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Lately, I was studying the possible methods for protecting astronauts and onboard equipment in a spacecraft from space radiation which mainly comprises solar particle events (SPEs) and galactic cosmic radiation (GCR) and poses the major hurdle. After reading a lot of papers on this topic, I am convinced that magnetic shielding is one of the best choices and an active area of research. I encountered the most effective shape of the shielding to be a hybrid torus. But unfortunately, none of the papers properly describe the hybrid torus. Can anyone please help me understand the geometry of hybrid torus and how it is effective as compared to other shapes regarding active magnetic shielding against space radiation?

Link of the paper: https://www.dartmouth.edu/~sshepherd/research/Shielding/docs/Bernert_64.pdf

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  • $\begingroup$ Could you link to the papers mentioning a hybrid torus? $\endgroup$ Nov 4 '19 at 23:20
  • $\begingroup$ Sorry for being late! You can find the link above. @AndersSandberg $\endgroup$
    – Bek
    Nov 8 '19 at 19:31
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A hybrid torus appear to be what you get if you take a torus and stretch it out so that it becomes a near-sphere.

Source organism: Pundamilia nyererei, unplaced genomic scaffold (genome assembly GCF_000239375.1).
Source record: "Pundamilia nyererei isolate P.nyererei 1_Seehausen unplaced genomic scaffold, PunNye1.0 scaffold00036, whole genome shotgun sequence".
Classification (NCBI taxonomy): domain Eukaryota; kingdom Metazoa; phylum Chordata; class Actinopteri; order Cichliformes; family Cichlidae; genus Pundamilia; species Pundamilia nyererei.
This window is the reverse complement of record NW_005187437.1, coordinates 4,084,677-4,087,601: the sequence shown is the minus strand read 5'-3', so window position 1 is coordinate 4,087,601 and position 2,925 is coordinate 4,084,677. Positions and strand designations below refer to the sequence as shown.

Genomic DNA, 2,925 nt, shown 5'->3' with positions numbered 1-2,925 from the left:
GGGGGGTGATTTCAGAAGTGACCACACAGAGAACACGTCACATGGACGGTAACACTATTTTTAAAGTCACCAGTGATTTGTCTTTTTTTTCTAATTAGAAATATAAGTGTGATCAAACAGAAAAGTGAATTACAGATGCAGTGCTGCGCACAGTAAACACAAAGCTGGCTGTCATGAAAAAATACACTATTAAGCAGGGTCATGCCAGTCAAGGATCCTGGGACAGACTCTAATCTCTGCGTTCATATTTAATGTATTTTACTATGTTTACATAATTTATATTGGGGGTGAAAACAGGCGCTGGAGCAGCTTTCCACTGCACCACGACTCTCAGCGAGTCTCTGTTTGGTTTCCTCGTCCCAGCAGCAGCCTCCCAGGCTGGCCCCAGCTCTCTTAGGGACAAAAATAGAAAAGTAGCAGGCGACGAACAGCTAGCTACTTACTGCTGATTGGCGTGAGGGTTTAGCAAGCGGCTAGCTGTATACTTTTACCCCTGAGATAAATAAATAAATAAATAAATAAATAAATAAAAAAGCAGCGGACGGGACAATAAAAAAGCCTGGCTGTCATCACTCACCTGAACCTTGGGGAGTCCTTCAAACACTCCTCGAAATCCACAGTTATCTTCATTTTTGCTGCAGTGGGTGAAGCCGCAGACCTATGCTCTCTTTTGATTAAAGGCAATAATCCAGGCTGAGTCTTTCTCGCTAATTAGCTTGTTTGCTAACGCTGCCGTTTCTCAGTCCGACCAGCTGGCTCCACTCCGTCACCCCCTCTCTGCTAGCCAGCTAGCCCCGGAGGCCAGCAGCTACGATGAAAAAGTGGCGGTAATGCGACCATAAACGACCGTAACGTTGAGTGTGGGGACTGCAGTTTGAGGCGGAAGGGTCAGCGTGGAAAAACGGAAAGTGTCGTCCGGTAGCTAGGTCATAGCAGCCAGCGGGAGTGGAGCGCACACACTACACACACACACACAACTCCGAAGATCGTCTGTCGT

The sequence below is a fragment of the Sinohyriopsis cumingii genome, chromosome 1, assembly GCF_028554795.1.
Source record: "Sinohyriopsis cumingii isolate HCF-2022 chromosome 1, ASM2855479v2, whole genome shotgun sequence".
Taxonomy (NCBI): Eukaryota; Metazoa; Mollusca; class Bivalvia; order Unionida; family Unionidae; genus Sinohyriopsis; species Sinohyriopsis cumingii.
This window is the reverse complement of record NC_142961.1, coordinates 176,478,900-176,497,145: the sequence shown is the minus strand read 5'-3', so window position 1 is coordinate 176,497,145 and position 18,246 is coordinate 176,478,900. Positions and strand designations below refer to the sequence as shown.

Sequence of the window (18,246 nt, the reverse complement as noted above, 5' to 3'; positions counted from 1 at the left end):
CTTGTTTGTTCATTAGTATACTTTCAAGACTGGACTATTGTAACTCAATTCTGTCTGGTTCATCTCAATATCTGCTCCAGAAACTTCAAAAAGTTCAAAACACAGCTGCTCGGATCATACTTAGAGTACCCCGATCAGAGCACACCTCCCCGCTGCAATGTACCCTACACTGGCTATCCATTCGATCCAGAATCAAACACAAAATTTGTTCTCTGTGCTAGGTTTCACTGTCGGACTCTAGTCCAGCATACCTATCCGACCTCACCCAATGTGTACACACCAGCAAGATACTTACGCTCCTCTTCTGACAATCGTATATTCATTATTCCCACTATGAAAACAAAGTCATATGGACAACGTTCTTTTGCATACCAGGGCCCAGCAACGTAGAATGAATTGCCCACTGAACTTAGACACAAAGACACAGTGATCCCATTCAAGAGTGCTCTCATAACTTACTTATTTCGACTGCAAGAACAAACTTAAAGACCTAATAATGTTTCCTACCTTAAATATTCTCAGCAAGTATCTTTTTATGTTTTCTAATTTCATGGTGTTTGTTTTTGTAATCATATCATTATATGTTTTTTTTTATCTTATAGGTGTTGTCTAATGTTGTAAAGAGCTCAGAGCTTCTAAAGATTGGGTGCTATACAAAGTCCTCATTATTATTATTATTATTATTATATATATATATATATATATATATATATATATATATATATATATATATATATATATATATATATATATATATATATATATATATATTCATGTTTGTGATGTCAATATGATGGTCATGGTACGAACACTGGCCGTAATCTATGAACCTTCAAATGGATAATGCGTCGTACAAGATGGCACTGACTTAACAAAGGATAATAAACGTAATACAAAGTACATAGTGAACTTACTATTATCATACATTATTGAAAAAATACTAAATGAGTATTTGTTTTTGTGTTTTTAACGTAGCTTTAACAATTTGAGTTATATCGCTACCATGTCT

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(picture from Townsend, L. W. (1983). HZE particle shielding using confined magnetic fields. Journal of Spacecraft and Rockets, 20(6), 629-630.)

Imagine taking a torus and having an electric current running around its surface along the latitude lines. This will produce a magnetic field in the interior of the torus that deflects particles. But it is inconvenient to live and work in a strong magnetic field. The central hole is field-free and somewhat protected, but obviously cosmic rays can enter from some directions. So the hybrid torus deforms the torus into a near-sphere with and internal spherical "hole" connected to the outside world by two polar tunnels. The walls are full of current and the space between the spheres have deflecting magnetic fields. So the only thing that remains to do is to add some shielding above and below the tunnels, and the interior is nicely shielded.

How effective is it? The Townsend paper thinks this works well for solar particles but not the heavy ion cosmic rays of space. Still, if you have superconducting coils it seems to be a good configuration and other related toroidal geometries have been simulated using modern technology. But as Townsend pointed out in 2004, a lot of these analyses ignore inconvenient parts of the radiation spectrum, whether the full equipment for the shield is lighter and more manageable than a simple passive shield, and whether the engineering details of very strong fields have all been worked out.

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